14. An electronic stringed instrument according to claim 13, further comprising a tail piece fitted on said body portion for fixing one end of said string; and a damper disposed between said ultrasonic transmitting/receiving means on said body portion for damping a vibration of said string produced by the player's picking of said string.
15. An electronic stringed instrument according to claim 13, further comprising a tuning key provided on said head portion for fixing one end of said string; and a damper disposed between said tuning key and the nearest fret to said head portion for damping a vibration of said string produced by the player's picking of said string.
16. An electronic stringed instrument according to claim 13, wherein said plurality of metal frets are arranged on said neck portion in a line.
17. An electronic stringed instrument according to claims 4 or 5, further comprising a tone generator connected said fret discriminating means for generating a tone signal having a pitch determined by said fret signal.
18. An electronic stringed instrument according to claim 12, wherein the picking data includes data representing a strength of said player's picking.
19. An electronic stringed instrument according to claim 12, wherein the picking data includes data representing timing of said player's picking.
Description
BACKGROUND OF THE INVENTION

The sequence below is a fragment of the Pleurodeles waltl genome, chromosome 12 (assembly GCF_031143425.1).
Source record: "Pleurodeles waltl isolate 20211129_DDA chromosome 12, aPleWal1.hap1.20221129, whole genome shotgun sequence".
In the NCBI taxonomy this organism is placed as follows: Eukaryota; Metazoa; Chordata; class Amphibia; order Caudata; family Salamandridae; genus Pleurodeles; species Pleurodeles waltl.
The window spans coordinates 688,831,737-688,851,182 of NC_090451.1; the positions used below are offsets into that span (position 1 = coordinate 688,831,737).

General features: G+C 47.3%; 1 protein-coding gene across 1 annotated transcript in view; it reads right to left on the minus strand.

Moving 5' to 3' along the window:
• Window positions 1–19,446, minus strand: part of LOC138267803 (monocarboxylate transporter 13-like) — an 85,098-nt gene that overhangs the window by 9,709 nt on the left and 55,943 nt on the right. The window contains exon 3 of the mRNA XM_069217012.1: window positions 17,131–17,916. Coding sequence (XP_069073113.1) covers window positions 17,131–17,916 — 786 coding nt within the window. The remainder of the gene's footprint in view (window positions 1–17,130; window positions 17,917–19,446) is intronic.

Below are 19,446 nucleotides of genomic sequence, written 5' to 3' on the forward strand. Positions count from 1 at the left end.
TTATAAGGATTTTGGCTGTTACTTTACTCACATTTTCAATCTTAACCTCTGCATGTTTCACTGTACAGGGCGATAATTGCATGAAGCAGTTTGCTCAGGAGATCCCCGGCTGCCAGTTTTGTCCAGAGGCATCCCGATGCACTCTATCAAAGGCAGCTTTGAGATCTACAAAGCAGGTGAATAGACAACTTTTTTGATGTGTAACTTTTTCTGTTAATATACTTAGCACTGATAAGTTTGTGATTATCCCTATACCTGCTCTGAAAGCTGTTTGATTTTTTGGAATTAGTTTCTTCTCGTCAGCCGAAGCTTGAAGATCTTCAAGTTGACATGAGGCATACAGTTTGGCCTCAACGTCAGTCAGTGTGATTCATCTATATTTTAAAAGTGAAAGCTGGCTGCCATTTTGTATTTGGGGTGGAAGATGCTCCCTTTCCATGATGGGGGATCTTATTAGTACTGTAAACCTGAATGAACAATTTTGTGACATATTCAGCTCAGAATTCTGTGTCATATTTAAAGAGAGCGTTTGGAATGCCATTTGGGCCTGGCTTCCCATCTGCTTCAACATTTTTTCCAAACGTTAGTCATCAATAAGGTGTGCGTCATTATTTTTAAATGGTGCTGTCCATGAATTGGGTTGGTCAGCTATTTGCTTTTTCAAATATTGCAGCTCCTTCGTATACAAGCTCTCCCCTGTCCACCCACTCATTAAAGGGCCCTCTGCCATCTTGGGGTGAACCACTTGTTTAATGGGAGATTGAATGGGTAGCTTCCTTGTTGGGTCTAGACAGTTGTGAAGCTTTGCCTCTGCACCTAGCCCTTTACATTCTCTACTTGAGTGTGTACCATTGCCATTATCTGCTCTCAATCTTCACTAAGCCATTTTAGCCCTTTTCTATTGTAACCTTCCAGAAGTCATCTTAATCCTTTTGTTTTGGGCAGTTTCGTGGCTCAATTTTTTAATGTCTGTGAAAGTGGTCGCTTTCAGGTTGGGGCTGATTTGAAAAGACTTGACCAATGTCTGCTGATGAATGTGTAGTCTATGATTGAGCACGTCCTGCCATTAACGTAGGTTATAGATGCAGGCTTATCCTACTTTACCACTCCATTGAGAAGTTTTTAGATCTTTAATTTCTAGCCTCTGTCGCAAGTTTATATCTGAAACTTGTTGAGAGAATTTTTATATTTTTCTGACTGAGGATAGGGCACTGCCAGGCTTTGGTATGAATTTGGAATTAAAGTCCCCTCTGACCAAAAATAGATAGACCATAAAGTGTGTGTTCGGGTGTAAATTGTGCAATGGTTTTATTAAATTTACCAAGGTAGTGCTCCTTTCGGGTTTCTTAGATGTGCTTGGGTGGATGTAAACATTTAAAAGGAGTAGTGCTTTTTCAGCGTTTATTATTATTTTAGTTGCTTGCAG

The present invention relates to an electronic stringed instrument.

In an electronic stringed instrument, it is necessary that a fret position of a given string depressed by a player's finger is discriminated to specify a pitch of a musical tone to be produced, and at the same time, a picking timing is detected to determine timings of sounding of the musical tone.

A conventional method of detecting a fret position in the process for producing musical tones in such an electronic stringed instrument will be described with reference to FIG. 1. When a player depresses a string 1 with his finger at a desired position on a fingerboard so as to generate a specific musical tone, the string 1 is brought into contact with the specific fret and the length of the string 1 to be picked is determined. However, according to the conventional method, at this moment, the fret position is not discriminated. The fret position is discriminated after the player picks the string 1. More specifically, when the string 1 is picked, the string 1 vibrates in a period corresponding to the string length. The vibrations of the string 1 are converted by an electromagnetic pickup 2 into an electrical signal having a waveshape similar to the vibrations of the string 1. This electrical signal is waveshaped by a low-pass filter 3. A peak detector 4 detects the peak in amplitude of the waveshaped signal. A pulse converter 5 generates pulses in synchronism with the detection result of the peak detector 4. A pulse interval measuring circuit 6 measures an interval of pulses generated in synchronism with peak detection. The pulse interval measuring circuit 6 generates a digital signal corresponding to the pulse interval. A value represented by this digital signal corresponds to the fundamental frequency of the string 1 and also represents the position of the fret which which the string 1 is in contact. A tone generator 7 generates a musical tone signal on the basis of this digital signal. A sound system 8 produces a musical tone represented by the musical tone signal.